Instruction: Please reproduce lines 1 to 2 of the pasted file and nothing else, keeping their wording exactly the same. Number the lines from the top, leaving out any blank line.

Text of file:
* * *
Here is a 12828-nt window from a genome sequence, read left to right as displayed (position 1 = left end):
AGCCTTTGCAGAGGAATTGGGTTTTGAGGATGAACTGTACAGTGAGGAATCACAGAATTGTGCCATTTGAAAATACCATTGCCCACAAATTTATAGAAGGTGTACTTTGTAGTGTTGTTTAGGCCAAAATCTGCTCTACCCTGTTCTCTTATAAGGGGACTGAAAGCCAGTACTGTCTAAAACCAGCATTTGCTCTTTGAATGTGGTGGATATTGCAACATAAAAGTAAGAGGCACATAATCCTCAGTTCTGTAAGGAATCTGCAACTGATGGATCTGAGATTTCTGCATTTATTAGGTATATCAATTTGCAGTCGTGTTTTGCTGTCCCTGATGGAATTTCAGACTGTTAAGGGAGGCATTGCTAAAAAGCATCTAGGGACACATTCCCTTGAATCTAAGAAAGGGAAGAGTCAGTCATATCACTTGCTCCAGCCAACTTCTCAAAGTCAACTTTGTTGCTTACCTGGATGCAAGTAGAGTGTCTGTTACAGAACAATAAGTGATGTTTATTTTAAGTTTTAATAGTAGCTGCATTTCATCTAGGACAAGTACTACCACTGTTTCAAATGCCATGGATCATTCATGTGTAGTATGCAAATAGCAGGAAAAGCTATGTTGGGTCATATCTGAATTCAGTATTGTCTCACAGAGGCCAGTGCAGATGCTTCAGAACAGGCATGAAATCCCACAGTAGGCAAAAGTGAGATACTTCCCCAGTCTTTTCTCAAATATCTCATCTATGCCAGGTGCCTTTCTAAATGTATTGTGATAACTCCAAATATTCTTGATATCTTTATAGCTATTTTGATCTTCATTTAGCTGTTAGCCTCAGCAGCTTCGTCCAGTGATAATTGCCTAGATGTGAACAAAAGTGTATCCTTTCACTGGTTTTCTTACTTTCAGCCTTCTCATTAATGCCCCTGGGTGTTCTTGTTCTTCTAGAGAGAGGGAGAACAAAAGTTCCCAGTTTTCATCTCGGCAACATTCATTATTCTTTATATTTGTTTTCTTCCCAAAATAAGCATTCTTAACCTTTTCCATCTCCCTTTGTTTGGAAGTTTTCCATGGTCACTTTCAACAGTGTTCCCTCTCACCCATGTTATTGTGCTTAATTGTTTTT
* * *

Here is a 12828-nt window from a genome sequence, read left to right as displayed (position 1 = left end):
AGCCTTTGCAGAGGAATTGGGTTTTGAGGATGAACTGTACAGTGAGGAATCACAGAATTGTGCCATTTGAAAATACCATTGCCCACAAATTTATAGAAGGTGTACTTTGTAGTGTTGTTTAGGCCAAAATCTGCTCTACCCTGTTCTCTTATAAGGGGACTGAAAGCCAGTACTGTCTAAAACCAGCATTTGCTCTTTGAATGTGGTGGATATTGCAACATAAAAGTAAGAGGCACATAATCCTCAGTTCTGTAAGGAATCTGCAACTGATGGATCTGAGATTTCTGCATTTATTAGGTATATCAATTTGCAGTCGTGTTTTGCTGTCCCTGATGGAATTTCAGACTGTTAAGGGAGGCATTGCTAAAAAGCATCTAGGGACACATTCCCTTGAATCTAAGAAAGGGAAGAGTCAGTCATATCACTTGCTCCAGCCAACTTCTCAAAGTCAACTTTGTTGCTTACCTGGATGCAAGTAGAGTGTCTGTTACAGAACAATAAGTGATGTTTATTTTAAGTTTTAATAGTAGCTGCATTTCATCTAGGACAAGTACTACCACTGTTTCAAATGCCATGGATCATTCATGTGTAGTATGCAAATAGCAGGAAAAGCTATGTTGGGTCATATCTGAATTCAGTATTGTCTCACAGAGGCCAGTGCAGATGCTTCAGAACAGGCATGAAATCCCACAGTAGGCAAAAGTGAGATACTTCCCCAGTCTTTTCTCAAATATCTCATCTATGCCAGGTGCCTTTCTAAATGTATTGTGATAACTCCAAATATTCTTGATATCTTTATAGCTATTTTGATCTTCATTTAGCTGTTAGCCTCAGCAGCTTCGTCCAGTGATAATTGCCTAGATGTGAACAAAAGTGTATCCTTTCACTGGTTTTCTTACTTTCAGCCTTCTCATTAATGCCCCTGGGTGTTCTTGTTCTTCTAGAGAGAGGGAGAACAAAAGTTCCCAGTTTTCATCTCGGCAACATTCATTATTCTTTATATTTGTTTTCTTCCCAAAATAAGCATTCTTAACCTTTTCCATCTCCCTTTGTTTGGAAGTTTTCCATGGTCACTTTCAACAGTGTTCCCTCTCACCCATGTTATTGTGCTTAATTGTTTTT